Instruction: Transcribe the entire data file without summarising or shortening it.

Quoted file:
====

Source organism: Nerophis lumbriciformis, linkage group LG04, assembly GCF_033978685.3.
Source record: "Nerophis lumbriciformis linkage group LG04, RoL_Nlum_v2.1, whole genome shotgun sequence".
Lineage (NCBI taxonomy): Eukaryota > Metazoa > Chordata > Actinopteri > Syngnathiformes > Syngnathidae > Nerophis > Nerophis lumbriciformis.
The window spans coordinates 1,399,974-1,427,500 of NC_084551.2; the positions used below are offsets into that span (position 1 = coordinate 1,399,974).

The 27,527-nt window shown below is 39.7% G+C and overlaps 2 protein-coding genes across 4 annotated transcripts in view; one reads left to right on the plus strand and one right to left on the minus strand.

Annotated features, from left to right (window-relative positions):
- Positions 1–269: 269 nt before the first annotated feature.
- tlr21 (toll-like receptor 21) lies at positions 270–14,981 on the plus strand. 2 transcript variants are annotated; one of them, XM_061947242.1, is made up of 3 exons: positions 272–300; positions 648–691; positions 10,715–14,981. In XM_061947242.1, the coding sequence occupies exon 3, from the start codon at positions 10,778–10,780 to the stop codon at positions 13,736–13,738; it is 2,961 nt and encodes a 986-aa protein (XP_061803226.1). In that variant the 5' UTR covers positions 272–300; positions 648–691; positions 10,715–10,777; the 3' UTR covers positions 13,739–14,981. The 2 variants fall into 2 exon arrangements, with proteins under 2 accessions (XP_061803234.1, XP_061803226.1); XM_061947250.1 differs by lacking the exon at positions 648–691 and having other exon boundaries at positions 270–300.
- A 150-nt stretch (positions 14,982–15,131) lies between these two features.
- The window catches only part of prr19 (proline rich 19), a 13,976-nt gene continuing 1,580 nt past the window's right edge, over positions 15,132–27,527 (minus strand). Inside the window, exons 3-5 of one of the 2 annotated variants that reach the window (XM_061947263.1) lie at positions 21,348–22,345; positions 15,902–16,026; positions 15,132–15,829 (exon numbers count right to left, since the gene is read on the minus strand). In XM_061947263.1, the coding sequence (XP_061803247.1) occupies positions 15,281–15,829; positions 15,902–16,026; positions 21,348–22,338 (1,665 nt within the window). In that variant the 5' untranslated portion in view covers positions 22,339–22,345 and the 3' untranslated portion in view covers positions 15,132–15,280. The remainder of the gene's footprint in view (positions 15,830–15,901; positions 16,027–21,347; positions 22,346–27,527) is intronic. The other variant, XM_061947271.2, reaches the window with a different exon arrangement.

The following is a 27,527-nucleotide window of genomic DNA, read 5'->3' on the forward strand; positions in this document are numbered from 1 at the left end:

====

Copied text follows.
Source organism: Nerophis lumbriciformis, linkage group LG04, assembly GCF_033978685.3.
Source record: "Nerophis lumbriciformis linkage group LG04, RoL_Nlum_v2.1, whole genome shotgun sequence".
Lineage (NCBI taxonomy): Eukaryota > Metazoa > Chordata > Actinopteri > Syngnathiformes > Syngnathidae > Nerophis > Nerophis lumbriciformis.
The window spans coordinates 1,399,974-1,427,500 of NC_084551.2; the positions used below are offsets into that span (position 1 = coordinate 1,399,974).

The 27,527-nt window shown below is 39.7% G+C and overlaps 2 protein-coding genes across 4 annotated transcripts in view; one reads left to right on the plus strand and one right to left on the minus strand.

Annotated features, from left to right (window-relative positions):
- Positions 1–269: 269 nt before the first annotated feature.
- tlr21 (toll-like receptor 21) lies at positions 270–14,981 on the plus strand. 2 transcript variants are annotated; one of them, XM_061947242.1, is made up of 3 exons: positions 272–300; positions 648–691; positions 10,715–14,981. In XM_061947242.1, the coding sequence occupies exon 3, from the start codon at positions 10,778–10,780 to the stop codon at positions 13,736–13,738; it is 2,961 nt and encodes a 986-aa protein (XP_061803226.1). In that variant the 5' UTR covers positions 272–300; positions 648–691; positions 10,715–10,777; the 3' UTR covers positions 13,739–14,981. The 2 variants fall into 2 exon arrangements, with proteins under 2 accessions (XP_061803234.1, XP_061803226.1); XM_061947250.1 differs by lacking the exon at positions 648–691 and having other exon boundaries at positions 270–300.
- A 150-nt stretch (positions 14,982–15,131) lies between these two features.
- The window catches only part of prr19 (proline rich 19), a 13,976-nt gene continuing 1,580 nt past the window's right edge, over positions 15,132–27,527 (minus strand). Inside the window, exons 3-5 of one of the 2 annotated variants that reach the window (XM_061947263.1) lie at positions 21,348–22,345; positions 15,902–16,026; positions 15,132–15,829 (exon numbers count right to left, since the gene is read on the minus strand). In XM_061947263.1, the coding sequence (XP_061803247.1) occupies positions 15,281–15,829; positions 15,902–16,026; positions 21,348–22,338 (1,665 nt within the window). In that variant the 5' untranslated portion in view covers positions 22,339–22,345 and the 3' untranslated portion in view covers positions 15,132–15,280. The remainder of the gene's footprint in view (positions 15,830–15,901; positions 16,027–21,347; positions 22,346–27,527) is intronic. The other variant, XM_061947271.2, reaches the window with a different exon arrangement.

The following is a 27,527-nucleotide window of genomic DNA, read 5'->3' on the forward strand; positions in this document are numbered from 1 at the left end: